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Greater glider hotspot logged against Victorian government's own advice

Guardian Environment News - Tue, 2018/04/10 - 3:00pm

Exclusive: State government-commissioned survey shows Strathbogie forest has very high densities of threatened species

A nationally significant hotspot for the greater glider, a federally listed threatened species, is being logged by the Victorian forest agency, VicForests.

The logging started at Barjarg Flat in the Strathbogie forest in north-east Victoria in February. This was two months after a preliminary update of a government fauna survey conducted by the Arthur Rylah Institute (ARI) documented what are claimed to be the highest-ever densities of greater gliders in the state in that area.

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Categories: Environment

the shower is occupied...

The Field Lab - Tue, 2018/04/10 - 2:55pm
Just discovered this nest in my solar shower a couple of days ago.  Looks like I am back to sponge baths for at least the next month.  Would hate to disrupt this family as the nest is right next to my pump and one of the parents is always on the nest.  I will be live streaming video on my YouTube channel every afternoon til they hatch and leave the nest.  This is a Eurasian Collared Dove.  Since I have been watching them, the father tends the nest during the day from about 10 AM to 6 PM and the mother takes the night shift.  71,79,53,0,B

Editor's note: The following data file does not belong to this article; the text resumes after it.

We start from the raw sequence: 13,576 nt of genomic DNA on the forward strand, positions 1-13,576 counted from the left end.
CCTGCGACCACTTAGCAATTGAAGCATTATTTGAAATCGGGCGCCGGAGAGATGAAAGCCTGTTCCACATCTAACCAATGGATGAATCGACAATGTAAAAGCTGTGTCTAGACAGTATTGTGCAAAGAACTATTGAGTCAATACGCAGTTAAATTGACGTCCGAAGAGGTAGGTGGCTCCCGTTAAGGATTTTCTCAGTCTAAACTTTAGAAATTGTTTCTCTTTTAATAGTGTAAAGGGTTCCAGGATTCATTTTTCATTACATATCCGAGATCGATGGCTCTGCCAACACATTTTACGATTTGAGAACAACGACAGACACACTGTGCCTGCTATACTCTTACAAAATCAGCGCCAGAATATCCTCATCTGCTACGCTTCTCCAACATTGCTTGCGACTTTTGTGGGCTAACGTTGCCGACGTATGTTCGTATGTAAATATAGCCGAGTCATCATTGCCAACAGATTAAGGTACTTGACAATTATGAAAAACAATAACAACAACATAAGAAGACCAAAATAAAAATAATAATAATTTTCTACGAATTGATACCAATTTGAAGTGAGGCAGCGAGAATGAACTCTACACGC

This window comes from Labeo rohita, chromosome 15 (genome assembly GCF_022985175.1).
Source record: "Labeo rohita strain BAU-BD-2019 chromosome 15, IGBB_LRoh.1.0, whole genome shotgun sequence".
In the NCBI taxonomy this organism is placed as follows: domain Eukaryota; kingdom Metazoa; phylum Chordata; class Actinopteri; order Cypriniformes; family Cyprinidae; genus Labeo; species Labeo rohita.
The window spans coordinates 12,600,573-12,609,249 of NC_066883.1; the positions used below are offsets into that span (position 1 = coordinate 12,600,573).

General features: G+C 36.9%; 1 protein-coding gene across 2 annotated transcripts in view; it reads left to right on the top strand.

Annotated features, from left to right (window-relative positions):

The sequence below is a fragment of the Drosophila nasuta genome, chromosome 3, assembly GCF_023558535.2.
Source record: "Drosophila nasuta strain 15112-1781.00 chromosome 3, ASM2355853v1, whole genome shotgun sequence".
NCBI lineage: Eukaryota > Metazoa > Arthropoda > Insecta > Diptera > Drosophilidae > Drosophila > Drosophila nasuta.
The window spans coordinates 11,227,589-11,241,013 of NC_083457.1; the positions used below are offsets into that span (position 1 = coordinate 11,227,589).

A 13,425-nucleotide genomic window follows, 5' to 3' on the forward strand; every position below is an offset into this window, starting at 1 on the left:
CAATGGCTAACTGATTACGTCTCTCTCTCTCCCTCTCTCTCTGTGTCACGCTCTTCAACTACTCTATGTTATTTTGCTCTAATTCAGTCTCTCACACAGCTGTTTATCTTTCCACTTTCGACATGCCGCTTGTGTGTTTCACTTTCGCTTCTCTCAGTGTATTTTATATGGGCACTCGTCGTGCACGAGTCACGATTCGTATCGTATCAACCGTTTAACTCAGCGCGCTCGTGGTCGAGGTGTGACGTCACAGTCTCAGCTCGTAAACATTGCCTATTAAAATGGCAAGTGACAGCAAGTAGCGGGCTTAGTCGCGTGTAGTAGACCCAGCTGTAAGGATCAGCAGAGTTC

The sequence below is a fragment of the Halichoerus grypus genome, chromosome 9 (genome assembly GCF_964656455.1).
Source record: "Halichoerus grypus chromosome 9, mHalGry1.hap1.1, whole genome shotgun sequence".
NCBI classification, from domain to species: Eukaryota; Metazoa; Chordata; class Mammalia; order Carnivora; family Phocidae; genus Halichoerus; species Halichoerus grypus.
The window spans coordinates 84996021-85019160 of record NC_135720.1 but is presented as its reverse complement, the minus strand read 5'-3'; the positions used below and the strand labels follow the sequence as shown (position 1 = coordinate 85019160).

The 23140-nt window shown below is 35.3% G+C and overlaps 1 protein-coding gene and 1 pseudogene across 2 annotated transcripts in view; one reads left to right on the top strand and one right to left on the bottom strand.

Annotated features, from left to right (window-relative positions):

Categories: Sustainable SW Blogs

Birdwatch: the chiffchaff, an early sign of spring, is 20 days late this year

Guardian Environment News - Tue, 2018/04/10 - 1:30pm

Chiffchaffs usually arrive in March, ahead of many other migrants, but this year’s rotten spring has delayed them

Many birds are called after the sound they make, but few sing their name quite so persistently as the chiffchaff. From mid-March onwards, I hear them at the bottom of my garden; and occasionally catch a glimpse of a tiny, olive-coloured bird flitting among the foliage, pumping its tail up and down as it sings.

Related: Country diary: Wenlock Edge: A search for meaning in this chiffchaff pair raising their chicks in my garden

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Categories: Environment

The Menindee Lakes project: who loses and who really wins?

Guardian Environment News - Tue, 2018/04/10 - 11:00am